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Racing in Antigua signals an end to the Caribbean season..

Caroline Blatter

Antigua was ablaze with activity in April, with many yachts and crew enjoying the traditional Trade Winds & infamous Caribbean hospitality.  

First with the Antigua Classic Yacht Regatta, now in its 31st year, attracting 29 yachts whose ages spanned 79 years and 100ft in length!  Running from 19th-23rd April, the single handed race opened the Regatta followed by four days of lively racing often in stiff breezes and choppy seas.  

The classics enjoyed high spirited and often blustery world-class competition.  Racing was held off the south coast of Antigua, with Falmouth Harbour and the grounds of the Antigua Yacht Club being Race HQ & the location of evening entertainment. 

The prize giving and final day’s gig racing took place as always at the Admirals Inn, in historic Nelson’s Dockyard, now a UNESCO World Heritage Site.  

The opening single handed race was contested by seven of the entries including an impressive effort by Karl-Peter Edner, handling his 1954 built 115ft Ashanti V.   

Alongside the oldest entry, the 1924 52’ Skagen gaff ketch Samsara, were plenty of mid-sized boats leading the fleets with several beautiful giants dominating the race course skylines; including the 127’ Hoek sloop Atalante making her prestigious debut from the Claasen Shipyard in the Netherlands. Winning the all-important Concours d’Elégance was the 86’ Herreshoff staysail ketch Ticonderoga of Greenwich, built in 1936.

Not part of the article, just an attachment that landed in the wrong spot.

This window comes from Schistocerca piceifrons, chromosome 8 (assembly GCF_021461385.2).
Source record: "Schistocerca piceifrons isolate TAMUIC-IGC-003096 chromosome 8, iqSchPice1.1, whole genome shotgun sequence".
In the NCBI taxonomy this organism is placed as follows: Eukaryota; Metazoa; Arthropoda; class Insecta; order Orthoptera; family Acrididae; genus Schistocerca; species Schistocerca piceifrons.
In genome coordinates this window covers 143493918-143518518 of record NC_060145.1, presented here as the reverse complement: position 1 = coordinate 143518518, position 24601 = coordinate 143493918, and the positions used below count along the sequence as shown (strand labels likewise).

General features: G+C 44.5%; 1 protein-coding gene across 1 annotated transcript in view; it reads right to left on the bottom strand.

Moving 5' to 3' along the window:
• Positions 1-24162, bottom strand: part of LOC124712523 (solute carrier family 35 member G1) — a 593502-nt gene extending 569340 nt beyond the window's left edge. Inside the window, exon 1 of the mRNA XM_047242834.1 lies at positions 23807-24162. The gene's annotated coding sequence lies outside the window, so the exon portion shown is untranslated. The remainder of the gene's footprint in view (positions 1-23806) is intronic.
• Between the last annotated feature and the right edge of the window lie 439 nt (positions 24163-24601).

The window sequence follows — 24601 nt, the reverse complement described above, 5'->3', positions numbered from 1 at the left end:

Other superyacht entries included the 100’ Thomas Colvin Schooner Ruth from Barbados; and the 141’ Schooner Columbia, which made a last minute, ten-day dash from the States. The Tall Ship Class winner was 157’ Chronos.

Falmouth Harbour and the organising Antigua Yacht Club had barely two days to get its breath back before 116 yachts descended for Antigua Sailing Week on 27th April.  

Next it was the turn of the modern sailing boats.  Antigua Sailing Week is one of the best loved regattas in the racing calendar.  Popular for crews from all over the world, 37 countries were represented. Steep seas continued to dominate the event which opened with the Peters and May Round The Island Race, where a new record was set by American modified Volvo 70 Warrior, sailed by Stephen Murray.  Warrior blasted around the 53-mile course in a record time of 3 hrs 55 mins and 38 secs, demolishing the previous record held by Peter Harrison’s British 115ft superyacht Sojana by over 42 minutes. 

It was great to have Sojana back again and she wasn’t disappointed with the prize of overall winner for her perfect scoreline of seven race wins in CSA 2, carrying off the coveted Lord Nelson Trophy! Like the Classics Regatta, Antigua Sailing Week is not shy of putting on some spectacular social events - over 3,000 revellers attended Reggae in the Park, featuring international reggae artist Tarrus Riley.   

So why not sign up for next year….keep the dates free!

More information: April 2019 April 2019

In Pictures